Game of Thones: “And Now His Watch is Ended” (ep. 3.4) Episode Recap
**full spoilers for Season 3, Episode 4 “And Now His Watch is Ended” below**
One of the really infuriating / intriguing things that’s always been present in the Game of Thrones story is that our expectations are always being utterly and completely violated, often in the most perverse ways. When Ned lost his head, we lost who might have been the only clearly noble and admirable character in all of Westeros. His absence marks the point where s*&t got real, so to speak. And the deeper we get into season 3, the more and more we see things turned upside down. The most hated characters are starting to reveal their weaknesses and/or self-worth, and the previously likeables are showing their harshness. Maybe Ned was the only person who didn’t really have a dark side? Whatever the case, it makes for an emotionally traumatizing experience!
This aspect of Game of Thrones was made clear when Jaime lost his hand at the end of the last episode. Why did it break my heart? He’s the Kingslayer after all, isn’t he? He crippled Bran and has been frakking his sister for decades, not to mention he Brutused and Cassiused the Mad King. Why should we care if bad things happen to HIM, of all people? Maybe it’s that after being a prisoner for so long and being shoved halfway across Westeros by Brienne, he risked his neck so that she might remain…ahem…”unbesmirched.” Maybe he’s not a total asshat after all? During this episode, it was refreshing to see Brienne acknowledge what he did, even going so far as to berate him into survival. The crude reminder of his privileged upbringing also shed light on the fact that the average citizen of Westeros has to deal with that kind of loss on a daily basis. Not everyone is a Lannister.
Equally as refreshing to hear and see was Theon the asshat confess his remorse on his boomerang journey back to his crooked crucifix. It’s hard to not feel sorry for him considering what he had to go through his whole life. He’s always compared himself to Robb, and let’s be real: There is no comparison. His escape last week was interesting, but to have him come right back to where he started seems a bit pointless. I don’t know where his story is going, but if he was freed for one episode just so he can vocalize his remorse to a stranger and acknowledge that Ned was his “real father” then it seems a bit masturbatory. What’s the point? Where’s it going? Who is this archer manchild that helped him only to belt out a sinister cackle when he brought him right back where they started? It also seemed odd to me that we saw Theon hopping over walls deftly and bearing his soul to a total stranger despite the hole and broken ligaments in his foot. Unless he’s Wolverine or something, he ought to be limping at least a bit.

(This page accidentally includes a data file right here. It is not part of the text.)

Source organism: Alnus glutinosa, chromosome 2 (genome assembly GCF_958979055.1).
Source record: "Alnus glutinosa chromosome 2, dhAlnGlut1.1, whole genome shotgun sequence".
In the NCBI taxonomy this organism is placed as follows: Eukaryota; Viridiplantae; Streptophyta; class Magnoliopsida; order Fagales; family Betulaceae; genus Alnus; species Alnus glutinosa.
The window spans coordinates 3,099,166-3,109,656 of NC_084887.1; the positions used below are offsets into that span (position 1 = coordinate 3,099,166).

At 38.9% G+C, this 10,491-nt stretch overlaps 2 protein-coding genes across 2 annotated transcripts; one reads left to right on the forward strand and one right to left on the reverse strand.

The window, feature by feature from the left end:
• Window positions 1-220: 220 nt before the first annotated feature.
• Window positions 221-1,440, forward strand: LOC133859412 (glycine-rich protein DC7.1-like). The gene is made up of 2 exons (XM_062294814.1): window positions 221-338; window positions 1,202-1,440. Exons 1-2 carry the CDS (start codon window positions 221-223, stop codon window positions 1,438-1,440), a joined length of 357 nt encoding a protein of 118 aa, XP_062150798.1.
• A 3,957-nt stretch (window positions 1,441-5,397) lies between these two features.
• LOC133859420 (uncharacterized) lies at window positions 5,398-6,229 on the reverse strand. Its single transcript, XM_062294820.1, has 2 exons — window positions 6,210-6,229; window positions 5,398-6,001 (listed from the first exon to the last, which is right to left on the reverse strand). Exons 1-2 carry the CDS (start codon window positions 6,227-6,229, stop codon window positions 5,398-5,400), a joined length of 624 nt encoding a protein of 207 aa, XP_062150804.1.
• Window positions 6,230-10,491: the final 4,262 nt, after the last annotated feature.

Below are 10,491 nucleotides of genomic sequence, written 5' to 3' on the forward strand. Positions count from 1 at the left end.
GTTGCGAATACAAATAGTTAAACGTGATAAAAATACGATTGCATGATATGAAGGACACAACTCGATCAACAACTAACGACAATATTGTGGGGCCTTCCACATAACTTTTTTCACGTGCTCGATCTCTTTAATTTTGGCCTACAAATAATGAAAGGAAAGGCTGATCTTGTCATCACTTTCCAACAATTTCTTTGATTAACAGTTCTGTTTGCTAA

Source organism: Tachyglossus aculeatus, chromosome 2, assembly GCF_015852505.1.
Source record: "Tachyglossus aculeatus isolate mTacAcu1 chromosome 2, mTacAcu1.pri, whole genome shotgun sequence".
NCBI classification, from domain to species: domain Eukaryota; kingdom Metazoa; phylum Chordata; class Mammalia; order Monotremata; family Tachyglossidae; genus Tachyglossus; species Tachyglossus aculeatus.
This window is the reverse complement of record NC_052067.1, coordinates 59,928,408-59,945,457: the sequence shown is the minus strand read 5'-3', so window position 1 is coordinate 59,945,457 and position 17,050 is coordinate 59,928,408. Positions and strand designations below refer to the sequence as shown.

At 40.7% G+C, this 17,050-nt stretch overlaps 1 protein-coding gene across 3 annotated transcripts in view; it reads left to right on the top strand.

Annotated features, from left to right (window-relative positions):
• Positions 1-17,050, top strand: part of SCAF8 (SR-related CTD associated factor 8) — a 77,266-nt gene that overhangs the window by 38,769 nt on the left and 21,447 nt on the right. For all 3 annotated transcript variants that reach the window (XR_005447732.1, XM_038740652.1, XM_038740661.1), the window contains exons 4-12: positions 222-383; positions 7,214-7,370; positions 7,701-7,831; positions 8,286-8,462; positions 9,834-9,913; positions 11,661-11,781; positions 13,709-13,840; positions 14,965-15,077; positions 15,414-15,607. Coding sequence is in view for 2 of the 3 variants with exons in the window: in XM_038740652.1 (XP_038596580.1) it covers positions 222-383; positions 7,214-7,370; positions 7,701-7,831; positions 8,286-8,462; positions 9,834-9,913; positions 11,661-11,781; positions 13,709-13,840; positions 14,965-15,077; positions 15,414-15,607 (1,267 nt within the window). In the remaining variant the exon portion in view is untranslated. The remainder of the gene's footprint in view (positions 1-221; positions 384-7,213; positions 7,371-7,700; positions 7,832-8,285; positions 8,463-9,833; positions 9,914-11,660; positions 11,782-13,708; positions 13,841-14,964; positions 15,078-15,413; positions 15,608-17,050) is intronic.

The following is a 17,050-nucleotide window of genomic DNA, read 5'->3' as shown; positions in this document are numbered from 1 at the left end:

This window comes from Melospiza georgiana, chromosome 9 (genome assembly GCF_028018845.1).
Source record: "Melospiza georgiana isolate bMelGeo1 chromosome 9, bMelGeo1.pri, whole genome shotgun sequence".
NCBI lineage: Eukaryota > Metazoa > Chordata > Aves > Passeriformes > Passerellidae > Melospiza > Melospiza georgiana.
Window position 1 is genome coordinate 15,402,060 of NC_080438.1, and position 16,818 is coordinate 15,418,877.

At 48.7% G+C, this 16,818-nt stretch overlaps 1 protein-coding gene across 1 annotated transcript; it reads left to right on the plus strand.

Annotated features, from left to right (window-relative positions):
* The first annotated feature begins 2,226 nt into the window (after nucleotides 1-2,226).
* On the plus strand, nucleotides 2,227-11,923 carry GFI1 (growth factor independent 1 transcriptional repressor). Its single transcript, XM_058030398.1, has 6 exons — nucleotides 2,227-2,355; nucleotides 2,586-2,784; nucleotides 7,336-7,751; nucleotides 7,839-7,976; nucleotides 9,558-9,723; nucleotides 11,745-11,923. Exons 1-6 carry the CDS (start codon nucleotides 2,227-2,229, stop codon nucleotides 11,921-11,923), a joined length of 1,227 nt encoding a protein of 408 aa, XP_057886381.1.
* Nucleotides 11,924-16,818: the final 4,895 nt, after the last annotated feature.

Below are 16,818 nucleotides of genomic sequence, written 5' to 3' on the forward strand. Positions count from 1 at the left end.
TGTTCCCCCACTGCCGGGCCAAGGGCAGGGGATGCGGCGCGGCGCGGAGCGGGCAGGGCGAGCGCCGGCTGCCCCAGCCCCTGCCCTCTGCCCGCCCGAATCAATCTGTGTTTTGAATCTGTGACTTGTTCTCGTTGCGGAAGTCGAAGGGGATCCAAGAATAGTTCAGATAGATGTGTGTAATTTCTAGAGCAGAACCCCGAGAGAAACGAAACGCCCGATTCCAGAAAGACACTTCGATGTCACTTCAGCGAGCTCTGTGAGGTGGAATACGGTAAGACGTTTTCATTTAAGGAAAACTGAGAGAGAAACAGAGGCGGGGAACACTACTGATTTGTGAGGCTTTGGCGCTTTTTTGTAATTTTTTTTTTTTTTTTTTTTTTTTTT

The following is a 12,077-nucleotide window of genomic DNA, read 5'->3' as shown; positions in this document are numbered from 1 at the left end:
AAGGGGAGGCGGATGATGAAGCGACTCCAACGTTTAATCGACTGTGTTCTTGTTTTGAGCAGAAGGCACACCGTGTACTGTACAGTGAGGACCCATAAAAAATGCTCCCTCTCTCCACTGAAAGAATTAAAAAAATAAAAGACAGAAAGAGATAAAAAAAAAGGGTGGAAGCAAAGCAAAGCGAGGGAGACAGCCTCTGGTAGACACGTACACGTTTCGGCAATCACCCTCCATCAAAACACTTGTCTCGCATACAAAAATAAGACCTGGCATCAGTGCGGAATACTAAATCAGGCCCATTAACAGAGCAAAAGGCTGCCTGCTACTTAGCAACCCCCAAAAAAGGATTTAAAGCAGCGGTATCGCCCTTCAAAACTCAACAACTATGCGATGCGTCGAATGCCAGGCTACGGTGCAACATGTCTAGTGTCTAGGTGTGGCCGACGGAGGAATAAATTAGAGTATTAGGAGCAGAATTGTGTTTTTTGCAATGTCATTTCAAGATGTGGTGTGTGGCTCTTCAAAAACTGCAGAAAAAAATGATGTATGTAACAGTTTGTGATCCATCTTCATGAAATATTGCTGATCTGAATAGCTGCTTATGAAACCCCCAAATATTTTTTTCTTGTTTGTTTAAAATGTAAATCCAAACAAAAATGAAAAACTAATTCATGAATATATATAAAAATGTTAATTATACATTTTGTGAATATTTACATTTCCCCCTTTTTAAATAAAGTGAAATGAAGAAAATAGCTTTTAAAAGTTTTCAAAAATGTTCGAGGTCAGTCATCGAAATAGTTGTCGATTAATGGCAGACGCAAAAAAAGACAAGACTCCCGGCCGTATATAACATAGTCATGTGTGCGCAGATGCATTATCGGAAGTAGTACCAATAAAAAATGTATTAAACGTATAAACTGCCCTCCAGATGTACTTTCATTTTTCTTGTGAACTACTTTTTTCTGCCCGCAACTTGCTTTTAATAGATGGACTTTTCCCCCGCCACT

Meanwhile, at King’s landing, Tyrion is given perhaps the least amount of screen time possible. Leaving Tyrion out of this episode as much as possible seemed like a great way to show the more humane side to his siblings (while their father seems as surly as ever in his treatment of Cersei). Cersei is genuinely threatened by the power that Margaery is taking with Joffrey, and her fear makes her seem human for once! Whereas Cersei would shower the people with disdain and constantly play the “woe is me” card, Margaery at the very least pretends to be a queen that loves her people yet still plays murderous in the bedchamber.